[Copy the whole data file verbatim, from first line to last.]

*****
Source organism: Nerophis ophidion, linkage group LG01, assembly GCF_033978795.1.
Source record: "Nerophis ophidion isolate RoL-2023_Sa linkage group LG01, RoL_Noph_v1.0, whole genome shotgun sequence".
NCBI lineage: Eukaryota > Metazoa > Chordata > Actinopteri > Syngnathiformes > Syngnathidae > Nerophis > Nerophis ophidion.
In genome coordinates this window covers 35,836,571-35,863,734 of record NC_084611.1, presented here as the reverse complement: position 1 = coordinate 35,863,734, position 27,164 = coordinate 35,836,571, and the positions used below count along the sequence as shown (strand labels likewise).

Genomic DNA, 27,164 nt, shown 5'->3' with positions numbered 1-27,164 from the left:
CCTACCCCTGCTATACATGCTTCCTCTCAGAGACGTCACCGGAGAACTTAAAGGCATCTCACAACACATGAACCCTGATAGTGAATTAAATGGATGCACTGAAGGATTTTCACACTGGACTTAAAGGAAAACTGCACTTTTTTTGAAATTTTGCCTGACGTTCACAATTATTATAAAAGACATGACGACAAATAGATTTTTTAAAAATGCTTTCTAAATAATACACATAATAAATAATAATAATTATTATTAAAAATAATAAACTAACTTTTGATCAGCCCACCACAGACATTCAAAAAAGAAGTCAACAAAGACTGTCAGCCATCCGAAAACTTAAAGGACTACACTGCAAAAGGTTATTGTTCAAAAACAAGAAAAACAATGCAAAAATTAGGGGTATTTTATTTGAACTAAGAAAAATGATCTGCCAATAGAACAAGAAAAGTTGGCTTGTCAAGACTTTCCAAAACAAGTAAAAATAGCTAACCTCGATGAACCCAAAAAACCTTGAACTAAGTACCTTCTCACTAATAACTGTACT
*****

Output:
Source organism: Nerophis ophidion, linkage group LG01, assembly GCF_033978795.1.
Source record: "Nerophis ophidion isolate RoL-2023_Sa linkage group LG01, RoL_Noph_v1.0, whole genome shotgun sequence".
NCBI lineage: Eukaryota > Metazoa > Chordata > Actinopteri > Syngnathiformes > Syngnathidae > Nerophis > Nerophis ophidion.
In genome coordinates this window covers 35,836,571-35,863,734 of record NC_084611.1, presented here as the reverse complement: position 1 = coordinate 35,863,734, position 27,164 = coordinate 35,836,571, and the positions used below count along the sequence as shown (strand labels likewise).

Genomic DNA, 27,164 nt, shown 5'->3' with positions numbered 1-27,164 from the left:
CCTACCCCTGCTATACATGCTTCCTCTCAGAGACGTCACCGGAGAACTTAAAGGCATCTCACAACACATGAACCCTGATAGTGAATTAAATGGATGCACTGAAGGATTTTCACACTGGACTTAAAGGAAAACTGCACTTTTTTTGAAATTTTGCCTGACGTTCACAATTATTATAAAAGACATGACGACAAATAGATTTTTTAAAAATGCTTTCTAAATAATACACATAATAAATAATAATAATTATTATTAAAAATAATAAACTAACTTTTGATCAGCCCACCACAGACATTCAAAAAAGAAGTCAACAAAGACTGTCAGCCATCCGAAAACTTAAAGGACTACACTGCAAAAGGTTATTGTTCAAAAACAAGAAAAACAATGCAAAAATTAGGGGTATTTTATTTGAACTAAGAAAAATGATCTGCCAATAGAACAAGAAAAGTTGGCTTGTCAAGACTTTCCAAAACAAGTAAAAATAGCTAACCTCGATGAACCCAAAAAACCTTGAACTAAGTACCTTCTCACTAATAACTGTACT